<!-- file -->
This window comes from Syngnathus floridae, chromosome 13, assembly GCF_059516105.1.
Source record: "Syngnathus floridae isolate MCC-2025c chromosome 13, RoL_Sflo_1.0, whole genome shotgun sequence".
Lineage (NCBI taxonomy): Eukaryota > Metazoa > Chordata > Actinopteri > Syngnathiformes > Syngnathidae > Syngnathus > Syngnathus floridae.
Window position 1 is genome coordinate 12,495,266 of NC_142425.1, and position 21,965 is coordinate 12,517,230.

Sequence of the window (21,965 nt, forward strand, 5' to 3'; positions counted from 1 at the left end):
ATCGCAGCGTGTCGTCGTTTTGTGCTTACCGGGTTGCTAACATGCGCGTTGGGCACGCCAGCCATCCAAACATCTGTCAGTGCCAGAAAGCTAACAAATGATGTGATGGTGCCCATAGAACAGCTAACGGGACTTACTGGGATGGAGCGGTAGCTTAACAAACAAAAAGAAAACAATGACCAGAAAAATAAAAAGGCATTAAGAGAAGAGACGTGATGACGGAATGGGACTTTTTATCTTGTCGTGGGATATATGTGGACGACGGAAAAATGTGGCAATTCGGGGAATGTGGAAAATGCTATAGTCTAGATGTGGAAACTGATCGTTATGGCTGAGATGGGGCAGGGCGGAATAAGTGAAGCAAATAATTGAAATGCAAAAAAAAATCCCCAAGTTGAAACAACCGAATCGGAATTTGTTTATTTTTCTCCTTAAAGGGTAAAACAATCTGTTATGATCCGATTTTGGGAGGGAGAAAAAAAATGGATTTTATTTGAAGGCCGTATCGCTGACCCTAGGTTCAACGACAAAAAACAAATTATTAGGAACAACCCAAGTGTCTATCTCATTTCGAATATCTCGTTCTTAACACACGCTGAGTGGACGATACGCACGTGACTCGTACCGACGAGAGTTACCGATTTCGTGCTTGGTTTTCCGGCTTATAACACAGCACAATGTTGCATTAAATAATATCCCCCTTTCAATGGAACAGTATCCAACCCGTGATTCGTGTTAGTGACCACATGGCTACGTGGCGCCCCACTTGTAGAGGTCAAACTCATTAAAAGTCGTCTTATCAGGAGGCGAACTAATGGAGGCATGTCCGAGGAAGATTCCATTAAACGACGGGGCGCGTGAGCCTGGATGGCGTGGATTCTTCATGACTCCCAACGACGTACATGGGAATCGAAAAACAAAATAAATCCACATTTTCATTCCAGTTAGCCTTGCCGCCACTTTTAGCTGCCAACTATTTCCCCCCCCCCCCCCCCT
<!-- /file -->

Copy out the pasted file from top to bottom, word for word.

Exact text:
This window comes from Syngnathus floridae, chromosome 13, assembly GCF_059516105.1.
Source record: "Syngnathus floridae isolate MCC-2025c chromosome 13, RoL_Sflo_1.0, whole genome shotgun sequence".
Lineage (NCBI taxonomy): Eukaryota > Metazoa > Chordata > Actinopteri > Syngnathiformes > Syngnathidae > Syngnathus > Syngnathus floridae.
Window position 1 is genome coordinate 12,495,266 of NC_142425.1, and position 21,965 is coordinate 12,517,230.

Sequence of the window (21,965 nt, forward strand, 5' to 3'; positions counted from 1 at the left end):
ATCGCAGCGTGTCGTCGTTTTGTGCTTACCGGGTTGCTAACATGCGCGTTGGGCACGCCAGCCATCCAAACATCTGTCAGTGCCAGAAAGCTAACAAATGATGTGATGGTGCCCATAGAACAGCTAACGGGACTTACTGGGATGGAGCGGTAGCTTAACAAACAAAAAGAAAACAATGACCAGAAAAATAAAAAGGCATTAAGAGAAGAGACGTGATGACGGAATGGGACTTTTTATCTTGTCGTGGGATATATGTGGACGACGGAAAAATGTGGCAATTCGGGGAATGTGGAAAATGCTATAGTCTAGATGTGGAAACTGATCGTTATGGCTGAGATGGGGCAGGGCGGAATAAGTGAAGCAAATAATTGAAATGCAAAAAAAAATCCCCAAGTTGAAACAACCGAATCGGAATTTGTTTATTTTTCTCCTTAAAGGGTAAAACAATCTGTTATGATCCGATTTTGGGAGGGAGAAAAAAAATGGATTTTATTTGAAGGCCGTATCGCTGACCCTAGGTTCAACGACAAAAAACAAATTATTAGGAACAACCCAAGTGTCTATCTCATTTCGAATATCTCGTTCTTAACACACGCTGAGTGGACGATACGCACGTGACTCGTACCGACGAGAGTTACCGATTTCGTGCTTGGTTTTCCGGCTTATAACACAGCACAATGTTGCATTAAATAATATCCCCCTTTCAATGGAACAGTATCCAACCCGTGATTCGTGTTAGTGACCACATGGCTACGTGGCGCCCCACTTGTAGAGGTCAAACTCATTAAAAGTCGTCTTATCAGGAGGCGAACTAATGGAGGCATGTCCGAGGAAGATTCCATTAAACGACGGGGCGCGTGAGCCTGGATGGCGTGGATTCTTCATGACTCCCAACGACGTACATGGGAATCGAAAAACAAAATAAATCCACATTTTCATTCCAGTTAGCCTTGCCGCCACTTTTAGCTGCCAACTATTTCCCCCCCCCCCCCCCCT